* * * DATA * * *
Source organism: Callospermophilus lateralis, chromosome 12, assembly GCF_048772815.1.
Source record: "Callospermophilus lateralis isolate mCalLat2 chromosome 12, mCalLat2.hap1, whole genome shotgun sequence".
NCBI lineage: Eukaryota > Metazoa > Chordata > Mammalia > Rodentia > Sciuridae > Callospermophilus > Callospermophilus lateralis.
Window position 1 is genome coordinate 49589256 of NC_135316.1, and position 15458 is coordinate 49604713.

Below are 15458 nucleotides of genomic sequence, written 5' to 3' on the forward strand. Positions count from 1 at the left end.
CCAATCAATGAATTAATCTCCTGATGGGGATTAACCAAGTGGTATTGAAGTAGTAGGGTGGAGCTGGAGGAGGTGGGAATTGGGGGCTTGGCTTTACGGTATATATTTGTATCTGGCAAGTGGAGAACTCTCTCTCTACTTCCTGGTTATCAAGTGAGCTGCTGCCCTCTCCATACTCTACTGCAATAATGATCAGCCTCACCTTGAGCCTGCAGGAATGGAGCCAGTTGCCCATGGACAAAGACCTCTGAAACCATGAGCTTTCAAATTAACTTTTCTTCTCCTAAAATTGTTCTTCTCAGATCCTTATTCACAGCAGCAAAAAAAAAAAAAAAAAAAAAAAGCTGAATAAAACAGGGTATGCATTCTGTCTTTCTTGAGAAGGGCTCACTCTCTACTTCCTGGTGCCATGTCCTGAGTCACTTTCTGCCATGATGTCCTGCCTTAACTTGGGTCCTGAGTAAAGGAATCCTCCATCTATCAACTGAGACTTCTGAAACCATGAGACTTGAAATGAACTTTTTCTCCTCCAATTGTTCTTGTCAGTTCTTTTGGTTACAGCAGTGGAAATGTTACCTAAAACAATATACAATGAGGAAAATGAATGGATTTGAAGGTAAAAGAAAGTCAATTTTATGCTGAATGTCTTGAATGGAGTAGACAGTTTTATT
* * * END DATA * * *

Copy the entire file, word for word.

Source organism: Callospermophilus lateralis, chromosome 12, assembly GCF_048772815.1.
Source record: "Callospermophilus lateralis isolate mCalLat2 chromosome 12, mCalLat2.hap1, whole genome shotgun sequence".
NCBI lineage: Eukaryota > Metazoa > Chordata > Mammalia > Rodentia > Sciuridae > Callospermophilus > Callospermophilus lateralis.
Window position 1 is genome coordinate 49589256 of NC_135316.1, and position 15458 is coordinate 49604713.

Below are 15458 nucleotides of genomic sequence, written 5' to 3' on the forward strand. Positions count from 1 at the left end.
CCAATCAATGAATTAATCTCCTGATGGGGATTAACCAAGTGGTATTGAAGTAGTAGGGTGGAGCTGGAGGAGGTGGGAATTGGGGGCTTGGCTTTACGGTATATATTTGTATCTGGCAAGTGGAGAACTCTCTCTCTACTTCCTGGTTATCAAGTGAGCTGCTGCCCTCTCCATACTCTACTGCAATAATGATCAGCCTCACCTTGAGCCTGCAGGAATGGAGCCAGTTGCCCATGGACAAAGACCTCTGAAACCATGAGCTTTCAAATTAACTTTTCTTCTCCTAAAATTGTTCTTCTCAGATCCTTATTCACAGCAGCAAAAAAAAAAAAAAAAAAAAAAAGCTGAATAAAACAGGGTATGCATTCTGTCTTTCTTGAGAAGGGCTCACTCTCTACTTCCTGGTGCCATGTCCTGAGTCACTTTCTGCCATGATGTCCTGCCTTAACTTGGGTCCTGAGTAAAGGAATCCTCCATCTATCAACTGAGACTTCTGAAACCATGAGACTTGAAATGAACTTTTTCTCCTCCAATTGTTCTTGTCAGTTCTTTTGGTTACAGCAGTGGAAATGTTACCTAAAACAATATACAATGAGGAAAATGAATGGATTTGAAGGTAAAAGAAAGTCAATTTTATGCTGAATGTCTTGAATGGAGTAGACAGTTTTATT